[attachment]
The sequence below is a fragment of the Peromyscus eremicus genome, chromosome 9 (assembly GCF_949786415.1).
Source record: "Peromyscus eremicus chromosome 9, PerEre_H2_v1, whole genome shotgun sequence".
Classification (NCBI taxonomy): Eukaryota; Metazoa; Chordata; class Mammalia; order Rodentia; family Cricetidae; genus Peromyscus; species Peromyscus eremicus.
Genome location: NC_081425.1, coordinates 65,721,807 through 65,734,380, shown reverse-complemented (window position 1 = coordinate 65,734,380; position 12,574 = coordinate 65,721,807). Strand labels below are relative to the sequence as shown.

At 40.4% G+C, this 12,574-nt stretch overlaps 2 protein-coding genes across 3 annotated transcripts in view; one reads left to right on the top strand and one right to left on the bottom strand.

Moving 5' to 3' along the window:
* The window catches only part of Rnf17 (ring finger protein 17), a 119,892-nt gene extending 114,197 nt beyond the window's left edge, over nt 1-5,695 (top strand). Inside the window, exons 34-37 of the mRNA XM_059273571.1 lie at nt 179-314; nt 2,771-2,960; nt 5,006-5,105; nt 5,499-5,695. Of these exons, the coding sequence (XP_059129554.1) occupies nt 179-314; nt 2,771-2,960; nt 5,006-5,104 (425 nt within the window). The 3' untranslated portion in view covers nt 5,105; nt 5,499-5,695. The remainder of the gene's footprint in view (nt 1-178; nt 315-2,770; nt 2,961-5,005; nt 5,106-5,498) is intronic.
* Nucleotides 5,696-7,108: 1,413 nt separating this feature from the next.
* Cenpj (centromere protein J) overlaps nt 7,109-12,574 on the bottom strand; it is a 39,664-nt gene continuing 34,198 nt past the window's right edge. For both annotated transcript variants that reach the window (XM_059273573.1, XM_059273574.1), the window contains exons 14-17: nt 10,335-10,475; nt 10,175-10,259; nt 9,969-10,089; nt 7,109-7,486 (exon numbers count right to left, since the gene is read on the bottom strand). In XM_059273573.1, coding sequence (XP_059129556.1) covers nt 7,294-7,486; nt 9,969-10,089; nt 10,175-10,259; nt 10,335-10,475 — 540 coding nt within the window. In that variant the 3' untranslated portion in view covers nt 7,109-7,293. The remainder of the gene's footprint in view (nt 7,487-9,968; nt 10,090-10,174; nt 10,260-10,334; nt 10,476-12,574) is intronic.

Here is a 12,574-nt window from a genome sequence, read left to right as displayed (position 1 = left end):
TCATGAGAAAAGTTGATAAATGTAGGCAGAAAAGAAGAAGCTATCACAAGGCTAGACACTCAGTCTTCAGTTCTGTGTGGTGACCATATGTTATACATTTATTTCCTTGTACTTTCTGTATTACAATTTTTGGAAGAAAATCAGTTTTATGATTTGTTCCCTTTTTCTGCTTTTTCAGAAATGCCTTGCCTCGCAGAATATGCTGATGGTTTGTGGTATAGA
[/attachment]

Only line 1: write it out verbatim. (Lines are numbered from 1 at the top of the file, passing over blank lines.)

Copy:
The sequence below is a fragment of the Peromyscus eremicus genome, chromosome 9 (assembly GCF_949786415.1).